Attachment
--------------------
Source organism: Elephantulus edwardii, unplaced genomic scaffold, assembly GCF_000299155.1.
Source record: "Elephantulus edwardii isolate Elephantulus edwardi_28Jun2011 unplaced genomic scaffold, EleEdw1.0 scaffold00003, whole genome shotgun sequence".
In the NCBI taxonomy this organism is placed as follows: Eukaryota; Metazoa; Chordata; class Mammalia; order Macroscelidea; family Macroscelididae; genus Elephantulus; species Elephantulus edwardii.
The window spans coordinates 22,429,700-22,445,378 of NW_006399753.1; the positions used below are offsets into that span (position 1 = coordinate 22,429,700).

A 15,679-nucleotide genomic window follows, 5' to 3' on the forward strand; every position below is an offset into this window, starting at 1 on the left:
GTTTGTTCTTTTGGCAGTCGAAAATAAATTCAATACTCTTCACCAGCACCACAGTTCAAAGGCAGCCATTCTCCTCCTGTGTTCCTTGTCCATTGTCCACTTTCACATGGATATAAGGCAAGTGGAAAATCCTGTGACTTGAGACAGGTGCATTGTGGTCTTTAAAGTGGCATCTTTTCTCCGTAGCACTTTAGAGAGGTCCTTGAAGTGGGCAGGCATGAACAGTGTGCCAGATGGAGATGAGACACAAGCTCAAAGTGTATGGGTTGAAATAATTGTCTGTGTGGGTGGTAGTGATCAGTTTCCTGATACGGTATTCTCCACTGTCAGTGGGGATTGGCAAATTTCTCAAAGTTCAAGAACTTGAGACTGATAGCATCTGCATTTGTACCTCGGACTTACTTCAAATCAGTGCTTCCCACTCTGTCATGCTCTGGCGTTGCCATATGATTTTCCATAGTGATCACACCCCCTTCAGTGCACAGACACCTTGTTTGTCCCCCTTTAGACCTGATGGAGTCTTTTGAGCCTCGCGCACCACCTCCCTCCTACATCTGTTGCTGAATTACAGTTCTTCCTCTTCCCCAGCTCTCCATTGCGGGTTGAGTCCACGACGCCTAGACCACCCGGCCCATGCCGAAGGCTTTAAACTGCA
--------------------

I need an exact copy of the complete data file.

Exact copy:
Source organism: Elephantulus edwardii, unplaced genomic scaffold, assembly GCF_000299155.1.
Source record: "Elephantulus edwardii isolate Elephantulus edwardi_28Jun2011 unplaced genomic scaffold, EleEdw1.0 scaffold00003, whole genome shotgun sequence".
In the NCBI taxonomy this organism is placed as follows: Eukaryota; Metazoa; Chordata; class Mammalia; order Macroscelidea; family Macroscelididae; genus Elephantulus; species Elephantulus edwardii.
The window spans coordinates 22,429,700-22,445,378 of NW_006399753.1; the positions used below are offsets into that span (position 1 = coordinate 22,429,700).

A 15,679-nucleotide genomic window follows, 5' to 3' on the forward strand; every position below is an offset into this window, starting at 1 on the left:
GTTTGTTCTTTTGGCAGTCGAAAATAAATTCAATACTCTTCACCAGCACCACAGTTCAAAGGCAGCCATTCTCCTCCTGTGTTCCTTGTCCATTGTCCACTTTCACATGGATATAAGGCAAGTGGAAAATCCTGTGACTTGAGACAGGTGCATTGTGGTCTTTAAAGTGGCATCTTTTCTCCGTAGCACTTTAGAGAGGTCCTTGAAGTGGGCAGGCATGAACAGTGTGCCAGATGGAGATGAGACACAAGCTCAAAGTGTATGGGTTGAAATAATTGTCTGTGTGGGTGGTAGTGATCAGTTTCCTGATACGGTATTCTCCACTGTCAGTGGGGATTGGCAAATTTCTCAAAGTTCAAGAACTTGAGACTGATAGCATCTGCATTTGTACCTCGGACTTACTTCAAATCAGTGCTTCCCACTCTGTCATGCTCTGGCGTTGCCATATGATTTTCCATAGTGATCACACCCCCTTCAGTGCACAGACACCTTGTTTGTCCCCCTTTAGACCTGATGGAGTCTTTTGAGCCTCGCGCACCACCTCCCTCCTACATCTGTTGCTGAATTACAGTTCTTCCTCTTCCCCAGCTCTCCATTGCGGGTTGAGTCCACGACGCCTAGACCACCCGGCCCATGCCGAAGGCTTTAAACTGCA